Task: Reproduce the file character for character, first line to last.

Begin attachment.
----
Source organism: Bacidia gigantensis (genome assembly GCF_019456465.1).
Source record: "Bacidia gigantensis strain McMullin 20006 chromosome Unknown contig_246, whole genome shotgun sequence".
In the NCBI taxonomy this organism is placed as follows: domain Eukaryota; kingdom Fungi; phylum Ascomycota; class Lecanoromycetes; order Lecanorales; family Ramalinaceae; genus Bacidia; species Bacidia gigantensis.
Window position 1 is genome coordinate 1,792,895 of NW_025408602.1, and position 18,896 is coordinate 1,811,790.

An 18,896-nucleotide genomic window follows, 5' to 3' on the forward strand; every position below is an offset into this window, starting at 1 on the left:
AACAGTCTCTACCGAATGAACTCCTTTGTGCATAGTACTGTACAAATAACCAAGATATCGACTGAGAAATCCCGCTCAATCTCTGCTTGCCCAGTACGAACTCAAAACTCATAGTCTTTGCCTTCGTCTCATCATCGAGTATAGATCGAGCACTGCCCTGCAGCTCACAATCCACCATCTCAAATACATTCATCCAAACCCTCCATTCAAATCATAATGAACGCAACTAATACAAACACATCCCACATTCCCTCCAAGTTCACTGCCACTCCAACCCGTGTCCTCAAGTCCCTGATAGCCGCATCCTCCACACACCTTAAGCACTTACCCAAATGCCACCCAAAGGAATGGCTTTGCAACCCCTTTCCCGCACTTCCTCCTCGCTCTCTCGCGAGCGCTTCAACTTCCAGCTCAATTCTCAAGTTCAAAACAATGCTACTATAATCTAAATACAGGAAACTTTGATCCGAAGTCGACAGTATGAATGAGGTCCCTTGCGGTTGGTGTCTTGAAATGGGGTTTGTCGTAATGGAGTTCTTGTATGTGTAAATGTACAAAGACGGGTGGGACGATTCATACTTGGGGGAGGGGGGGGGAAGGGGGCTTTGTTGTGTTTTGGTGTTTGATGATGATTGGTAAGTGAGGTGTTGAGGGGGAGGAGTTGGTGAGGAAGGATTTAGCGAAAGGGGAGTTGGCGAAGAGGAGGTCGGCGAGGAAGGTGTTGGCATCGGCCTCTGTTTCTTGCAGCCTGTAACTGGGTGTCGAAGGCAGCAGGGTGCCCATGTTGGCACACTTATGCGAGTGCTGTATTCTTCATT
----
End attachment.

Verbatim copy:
Source organism: Bacidia gigantensis (genome assembly GCF_019456465.1).
Source record: "Bacidia gigantensis strain McMullin 20006 chromosome Unknown contig_246, whole genome shotgun sequence".
In the NCBI taxonomy this organism is placed as follows: domain Eukaryota; kingdom Fungi; phylum Ascomycota; class Lecanoromycetes; order Lecanorales; family Ramalinaceae; genus Bacidia; species Bacidia gigantensis.
Window position 1 is genome coordinate 1,792,895 of NW_025408602.1, and position 18,896 is coordinate 1,811,790.

An 18,896-nucleotide genomic window follows, 5' to 3' on the forward strand; every position below is an offset into this window, starting at 1 on the left:
AACAGTCTCTACCGAATGAACTCCTTTGTGCATAGTACTGTACAAATAACCAAGATATCGACTGAGAAATCCCGCTCAATCTCTGCTTGCCCAGTACGAACTCAAAACTCATAGTCTTTGCCTTCGTCTCATCATCGAGTATAGATCGAGCACTGCCCTGCAGCTCACAATCCACCATCTCAAATACATTCATCCAAACCCTCCATTCAAATCATAATGAACGCAACTAATACAAACACATCCCACATTCCCTCCAAGTTCACTGCCACTCCAACCCGTGTCCTCAAGTCCCTGATAGCCGCATCCTCCACACACCTTAAGCACTTACCCAAATGCCACCCAAAGGAATGGCTTTGCAACCCCTTTCCCGCACTTCCTCCTCGCTCTCTCGCGAGCGCTTCAACTTCCAGCTCAATTCTCAAGTTCAAAACAATGCTACTATAATCTAAATACAGGAAACTTTGATCCGAAGTCGACAGTATGAATGAGGTCCCTTGCGGTTGGTGTCTTGAAATGGGGTTTGTCGTAATGGAGTTCTTGTATGTGTAAATGTACAAAGACGGGTGGGACGATTCATACTTGGGGGAGGGGGGGGGAAGGGGGCTTTGTTGTGTTTTGGTGTTTGATGATGATTGGTAAGTGAGGTGTTGAGGGGGAGGAGTTGGTGAGGAAGGATTTAGCGAAAGGGGAGTTGGCGAAGAGGAGGTCGGCGAGGAAGGTGTTGGCATCGGCCTCTGTTTCTTGCAGCCTGTAACTGGGTGTCGAAGGCAGCAGGGTGCCCATGTTGGCACACTTATGCGAGTGCTGTATTCTTCATT